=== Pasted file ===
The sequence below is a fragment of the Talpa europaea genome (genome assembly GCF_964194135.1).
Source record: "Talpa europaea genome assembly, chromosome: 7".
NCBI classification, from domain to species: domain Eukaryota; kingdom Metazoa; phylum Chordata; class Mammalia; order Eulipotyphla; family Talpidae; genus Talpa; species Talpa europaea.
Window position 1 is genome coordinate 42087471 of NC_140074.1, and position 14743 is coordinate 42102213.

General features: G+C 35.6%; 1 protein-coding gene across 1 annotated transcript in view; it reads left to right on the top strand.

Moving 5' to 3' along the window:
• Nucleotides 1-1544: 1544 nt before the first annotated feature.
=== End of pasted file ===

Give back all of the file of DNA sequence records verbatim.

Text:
The sequence below is a fragment of the Talpa europaea genome (genome assembly GCF_964194135.1).
Source record: "Talpa europaea genome assembly, chromosome: 7".
NCBI classification, from domain to species: domain Eukaryota; kingdom Metazoa; phylum Chordata; class Mammalia; order Eulipotyphla; family Talpidae; genus Talpa; species Talpa europaea.
Window position 1 is genome coordinate 42087471 of NC_140074.1, and position 14743 is coordinate 42102213.

General features: G+C 35.6%; 1 protein-coding gene across 1 annotated transcript in view; it reads left to right on the top strand.

Moving 5' to 3' along the window:
• Nucleotides 1-1544: 1544 nt before the first annotated feature.